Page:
Friday, April 10, 2009

I'm Stunned

My college has a multitude of awesome things, not least of which is the on-campus, student-run coffeehouse. I love this place. When I came to visit the campus, the cookies they sold were my deal-sealer in deciding which school I would grace with my august presence.

So at the beginning of this year, when I heard they needed to someone to run the student cookie bakers, I jumped at the chance. I was officially named President of Cookies, and the title wasn't even my idea. It came with the job. It's actually on my resume. And it's pretty much the only reason I'm still doing it.

Managing people you cannot control through sheer will, or even stern talks, is rather more difficult than I thought it would be. I know, I am young and stupid. However, I set up a fairly stellar baking schedule and a flawless system. Or at least it would be flawless, but for whatever reason, practically everyone I hired seemed to immediately suffer some sort of neurological condition that impacted their memories. Some people forgot it was their day to bake (despite having an online schedule that emailed them when it was), and other people forgot to tell me when we ran out of ingredients (despite increasingly desperate emails from me and the manager of the coffeehouse), and still others forgot to buy ingredients on the rare occasion we knew we needed them (despite my pleas to please just DO THE JOB WE PAY YOU FOR). 

You read that parenthetical statement correctly. This is not volunteer, or just some fun gig we expect people to do for the four hours of super fun baking time in the small kitchen. We pay them. And still, they forget. I know it is just the nature of the beast; when you set up a system with college students that relies entirely on their own drive and motivation, you're going to have to go through a few rounds before you find people who do actually want to do the job.

My favorite story happened one day with a girl I'm going to call Marie. That's not her name, but I'm not nice to her in this story, so I feel like I should change it. Marie did her job. She was there every time she needed to be. And for that, I loved her. But whenever I saw her or talked to her, I was struck with the impression that she seemed too stupid to live.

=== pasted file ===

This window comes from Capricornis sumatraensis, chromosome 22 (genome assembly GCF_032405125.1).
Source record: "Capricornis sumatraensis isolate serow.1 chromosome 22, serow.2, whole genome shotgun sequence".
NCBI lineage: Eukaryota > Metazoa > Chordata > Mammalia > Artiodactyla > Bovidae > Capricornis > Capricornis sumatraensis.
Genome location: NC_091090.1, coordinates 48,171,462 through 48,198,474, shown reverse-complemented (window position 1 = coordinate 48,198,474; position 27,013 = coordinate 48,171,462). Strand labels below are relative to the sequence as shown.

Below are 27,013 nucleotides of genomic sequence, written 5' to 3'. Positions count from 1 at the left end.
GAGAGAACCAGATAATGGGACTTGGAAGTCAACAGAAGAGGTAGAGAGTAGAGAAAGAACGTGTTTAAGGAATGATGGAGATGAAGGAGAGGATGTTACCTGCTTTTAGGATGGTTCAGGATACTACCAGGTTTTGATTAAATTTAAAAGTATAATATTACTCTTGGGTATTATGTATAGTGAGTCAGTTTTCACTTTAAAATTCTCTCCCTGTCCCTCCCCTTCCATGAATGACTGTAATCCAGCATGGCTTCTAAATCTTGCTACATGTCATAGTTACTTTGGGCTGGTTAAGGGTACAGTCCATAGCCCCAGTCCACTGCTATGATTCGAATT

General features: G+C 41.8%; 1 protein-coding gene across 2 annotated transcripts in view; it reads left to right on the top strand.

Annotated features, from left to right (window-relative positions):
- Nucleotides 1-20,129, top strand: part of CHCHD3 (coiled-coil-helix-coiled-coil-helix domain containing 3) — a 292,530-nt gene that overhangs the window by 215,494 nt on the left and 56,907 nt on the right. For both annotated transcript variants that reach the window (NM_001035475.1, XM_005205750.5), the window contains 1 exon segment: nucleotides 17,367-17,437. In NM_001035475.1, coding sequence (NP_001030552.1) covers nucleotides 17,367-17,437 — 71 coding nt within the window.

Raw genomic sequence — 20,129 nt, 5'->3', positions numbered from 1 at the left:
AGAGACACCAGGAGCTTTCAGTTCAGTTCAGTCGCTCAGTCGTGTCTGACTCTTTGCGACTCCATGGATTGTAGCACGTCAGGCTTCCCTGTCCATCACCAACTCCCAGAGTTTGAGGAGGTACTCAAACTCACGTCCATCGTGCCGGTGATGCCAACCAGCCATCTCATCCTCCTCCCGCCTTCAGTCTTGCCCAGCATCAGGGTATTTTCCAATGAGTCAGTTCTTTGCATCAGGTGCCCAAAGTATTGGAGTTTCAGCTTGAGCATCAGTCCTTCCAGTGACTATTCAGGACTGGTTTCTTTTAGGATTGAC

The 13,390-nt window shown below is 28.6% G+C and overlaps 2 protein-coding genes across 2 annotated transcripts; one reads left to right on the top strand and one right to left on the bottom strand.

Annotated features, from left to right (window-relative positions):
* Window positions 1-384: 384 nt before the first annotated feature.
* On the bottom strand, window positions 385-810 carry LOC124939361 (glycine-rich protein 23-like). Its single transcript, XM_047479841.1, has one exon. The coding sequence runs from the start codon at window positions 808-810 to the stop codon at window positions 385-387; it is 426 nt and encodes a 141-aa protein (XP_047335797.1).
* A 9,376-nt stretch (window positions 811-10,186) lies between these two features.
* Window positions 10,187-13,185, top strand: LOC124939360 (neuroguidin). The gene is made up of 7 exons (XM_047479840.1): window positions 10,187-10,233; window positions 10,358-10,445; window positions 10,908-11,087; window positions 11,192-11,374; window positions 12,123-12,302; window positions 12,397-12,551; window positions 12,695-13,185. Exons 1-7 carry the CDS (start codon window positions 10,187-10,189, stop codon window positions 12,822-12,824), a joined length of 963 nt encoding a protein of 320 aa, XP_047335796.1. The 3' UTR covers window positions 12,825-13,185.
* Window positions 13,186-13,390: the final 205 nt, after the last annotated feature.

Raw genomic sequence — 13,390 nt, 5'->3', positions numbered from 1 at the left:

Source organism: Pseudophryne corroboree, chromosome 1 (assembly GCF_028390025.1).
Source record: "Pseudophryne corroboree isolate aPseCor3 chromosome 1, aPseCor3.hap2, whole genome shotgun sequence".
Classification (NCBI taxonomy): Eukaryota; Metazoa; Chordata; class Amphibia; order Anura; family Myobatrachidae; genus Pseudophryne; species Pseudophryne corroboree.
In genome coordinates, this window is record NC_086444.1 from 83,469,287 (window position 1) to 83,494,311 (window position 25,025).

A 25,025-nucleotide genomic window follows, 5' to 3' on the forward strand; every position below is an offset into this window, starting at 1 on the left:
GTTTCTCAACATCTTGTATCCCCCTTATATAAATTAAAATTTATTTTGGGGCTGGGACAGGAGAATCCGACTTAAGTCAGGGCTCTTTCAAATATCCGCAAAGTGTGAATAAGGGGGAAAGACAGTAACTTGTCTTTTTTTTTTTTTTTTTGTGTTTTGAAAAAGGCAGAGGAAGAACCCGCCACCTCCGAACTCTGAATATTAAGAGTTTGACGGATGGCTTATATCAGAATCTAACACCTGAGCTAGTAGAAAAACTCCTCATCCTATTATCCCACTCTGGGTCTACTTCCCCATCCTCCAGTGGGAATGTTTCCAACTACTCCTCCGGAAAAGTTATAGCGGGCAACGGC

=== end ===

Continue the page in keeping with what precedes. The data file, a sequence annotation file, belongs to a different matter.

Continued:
This was confirmed one day when, by some measure of divine intervention, one my bakers remembered she had a job, and went to the kitchen to do it, only to discover we were out of oats for the oatmeal chocolate chip cookies. I initially told her this was impossible, as we bought oats that came something like 30 cups to the container, and the whole thing barely fit in a cabinet. She assured me that she had torn apart the cabinets, and that it wasn't there.

Now, I was so happy she was thinking about doing her job that I would have crab-walked to the grocery store to buy more oats if it just meant she would do it again sometime. Before making this extravagant offer though, I told her I would call Marie, who had baked the day before, and see if she knew anything concerning their whereabouts.

Marie: Hello?
Sara: Marie, hi! This is Sara.
M: Who?
S: Sara. Sara Kendall.
S: I run the cookie bakers.
S: Hello! I have a weird question. One of the bakers can't find the oats. Do you know what happened to them?
M: Yeah.
S: You do? Great!
M: Mm-hmm.
S: And what happened to them?
M: I have them.
S: With you?
M: Yeah.
S: In your dorm room?
M: Yeah.
S: Um. Why?
M: I was hungry yesterday when I finished baking, so I took them with me and made oatmeal.
S: Marie. Honey. No.

She kindly let me come to her dorm and pick them up from her roommate, as she was heading out to class.

Well, this semester, Marie asked if she could be in charge of finances, since our finances person was going to be writing thesis, and this would give us one less person to pay. I had several doubts, but despite her relative lack of judgement, she'd always done her job, and in the end, I handed it over to her.

That was in January. It's April now. No one has been paid.

I was alerted to the situation in late February, and tried to contact her. And tried. And tried. And got management involved. And tried with them. And sent her emails marked IMPORTANT. And left her forty-two messages. And went to her dorm. If I knew her class schedule, I would have become extra-creepy and waited for her there.

But we never heard from her. Since my bakers were a bit less than driven when they were being paid, you can imagine how they got when they weren't being paid.

Right before Spring Break, out of the blue, I got an email from her.

"Hi Sara," it says. "I got the checks picked up (finally). I'll put them in the mailboxes."

That was the entire email. I kid you not.


And I never heard from her again.

And we STILL didn't get the checks. Together, the bakers and I are out literally thousands of dollars. Okay? Thousands. This is not something I or any of the management have taken lightly. We actually DID go the registrar eventually and try to get her class schedule. 

I sent her another email today, fairly used to the daily insanity in my routine now that means contacting her and never getting results.

Well. She emailed me back. When I saw it in my inbox, I actually froze. I read the sender's name eight times before I realized yes, she had responded.

"Hi Sara," it said. "I actually left the school. I forgot to tell you, I guess. I gave the money to this girl in the mailroom. I think it should get to you."

Word for word, that's what she said.


Please, guys. Tell me you work with people like this. I don't want to be alone with all the crazy.

1 comment:

  1. Oh, my. I've not worked with anyone quite like that. The closest I've gotten has been the retail stories my kids have told me. Like when a customer stood for a while in front of the change machine then said: "It says it only takes ones and fives. Can I put in a ten?"